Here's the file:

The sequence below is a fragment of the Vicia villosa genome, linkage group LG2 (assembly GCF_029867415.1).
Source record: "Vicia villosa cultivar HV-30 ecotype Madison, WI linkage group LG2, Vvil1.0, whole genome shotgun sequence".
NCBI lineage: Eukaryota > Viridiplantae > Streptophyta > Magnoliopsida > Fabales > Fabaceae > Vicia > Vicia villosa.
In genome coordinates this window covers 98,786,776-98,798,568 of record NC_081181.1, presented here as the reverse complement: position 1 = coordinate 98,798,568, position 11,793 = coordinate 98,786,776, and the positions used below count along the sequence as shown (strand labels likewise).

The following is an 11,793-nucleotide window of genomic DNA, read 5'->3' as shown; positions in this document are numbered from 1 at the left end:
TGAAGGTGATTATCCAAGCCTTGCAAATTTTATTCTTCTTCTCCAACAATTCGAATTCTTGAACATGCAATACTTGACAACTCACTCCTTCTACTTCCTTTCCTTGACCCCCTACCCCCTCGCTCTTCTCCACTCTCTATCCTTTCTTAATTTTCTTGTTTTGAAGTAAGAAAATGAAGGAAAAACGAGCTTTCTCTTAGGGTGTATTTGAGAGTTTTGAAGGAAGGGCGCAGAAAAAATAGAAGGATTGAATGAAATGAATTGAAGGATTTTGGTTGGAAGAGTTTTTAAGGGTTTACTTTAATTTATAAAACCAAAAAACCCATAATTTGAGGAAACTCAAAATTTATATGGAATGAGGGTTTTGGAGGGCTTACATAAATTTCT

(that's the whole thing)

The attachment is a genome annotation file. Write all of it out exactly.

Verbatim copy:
The sequence below is a fragment of the Vicia villosa genome, linkage group LG2 (assembly GCF_029867415.1).
Source record: "Vicia villosa cultivar HV-30 ecotype Madison, WI linkage group LG2, Vvil1.0, whole genome shotgun sequence".
NCBI lineage: Eukaryota > Viridiplantae > Streptophyta > Magnoliopsida > Fabales > Fabaceae > Vicia > Vicia villosa.
In genome coordinates this window covers 98,786,776-98,798,568 of record NC_081181.1, presented here as the reverse complement: position 1 = coordinate 98,798,568, position 11,793 = coordinate 98,786,776, and the positions used below count along the sequence as shown (strand labels likewise).

The following is an 11,793-nucleotide window of genomic DNA, read 5'->3' as shown; positions in this document are numbered from 1 at the left end:
TGAAGGTGATTATCCAAGCCTTGCAAATTTTATTCTTCTTCTCCAACAATTCGAATTCTTGAACATGCAATACTTGACAACTCACTCCTTCTACTTCCTTTCCTTGACCCCCTACCCCCTCGCTCTTCTCCACTCTCTATCCTTTCTTAATTTTCTTGTTTTGAAGTAAGAAAATGAAGGAAAAACGAGCTTTCTCTTAGGGTGTATTTGAGAGTTTTGAAGGAAGGGCGCAGAAAAAATAGAAGGATTGAATGAAATGAATTGAAGGATTTTGGTTGGAAGAGTTTTTAAGGGTTTACTTTAATTTATAAAACCAAAAAACCCATAATTTGAGGAAACTCAAAATTTATATGGAATGAGGGTTTTGGAGGGCTTACATAAATTTCT